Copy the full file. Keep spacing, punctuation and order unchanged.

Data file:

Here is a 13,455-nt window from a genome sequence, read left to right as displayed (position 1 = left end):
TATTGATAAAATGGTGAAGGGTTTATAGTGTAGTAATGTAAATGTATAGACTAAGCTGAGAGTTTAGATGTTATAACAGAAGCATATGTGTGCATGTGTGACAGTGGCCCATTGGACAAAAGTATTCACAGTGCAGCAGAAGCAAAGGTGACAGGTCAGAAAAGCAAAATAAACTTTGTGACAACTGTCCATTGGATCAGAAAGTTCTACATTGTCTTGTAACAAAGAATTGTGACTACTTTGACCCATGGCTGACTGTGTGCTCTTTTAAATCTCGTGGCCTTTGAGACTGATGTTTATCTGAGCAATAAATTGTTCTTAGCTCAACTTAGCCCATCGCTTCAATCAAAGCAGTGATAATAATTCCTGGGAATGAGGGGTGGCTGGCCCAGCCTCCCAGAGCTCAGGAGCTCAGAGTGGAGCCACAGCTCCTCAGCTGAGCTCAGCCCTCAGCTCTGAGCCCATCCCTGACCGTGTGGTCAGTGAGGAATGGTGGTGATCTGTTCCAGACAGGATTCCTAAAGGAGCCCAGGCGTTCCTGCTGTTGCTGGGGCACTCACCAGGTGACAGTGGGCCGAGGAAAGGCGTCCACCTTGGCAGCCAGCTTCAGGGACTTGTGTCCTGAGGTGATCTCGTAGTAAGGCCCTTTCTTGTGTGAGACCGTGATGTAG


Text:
Here is a 13,455-nt window from a genome sequence, read left to right as displayed (position 1 = left end):
TATTGATAAAATGGTGAAGGGTTTATAGTGTAGTAATGTAAATGTATAGACTAAGCTGAGAGTTTAGATGTTATAACAGAAGCATATGTGTGCATGTGTGACAGTGGCCCATTGGACAAAAGTATTCACAGTGCAGCAGAAGCAAAGGTGACAGGTCAGAAAAGCAAAATAAACTTTGTGACAACTGTCCATTGGATCAGAAAGTTCTACATTGTCTTGTAACAAAGAATTGTGACTACTTTGACCCATGGCTGACTGTGTGCTCTTTTAAATCTCGTGGCCTTTGAGACTGATGTTTATCTGAGCAATAAATTGTTCTTAGCTCAACTTAGCCCATCGCTTCAATCAAAGCAGTGATAATAATTCCTGGGAATGAGGGGTGGCTGGCCCAGCCTCCCAGAGCTCAGGAGCTCAGAGTGGAGCCACAGCTCCTCAGCTGAGCTCAGCCCTCAGCTCTGAGCCCATCCCTGACCGTGTGGTCAGTGAGGAATGGTGGTGATCTGTTCCAGACAGGATTCCTAAAGGAGCCCAGGCGTTCCTGCTGTTGCTGGGGCACTCACCAGGTGACAGTGGGCCGAGGAAAGGCGTCCACCTTGGCAGCCAGCTTCAGGGACTTGTGTCCTGAGGTGATCTCGTAGTAAGGCCCTTTCTTGTGTGAGACCGTGATGTAG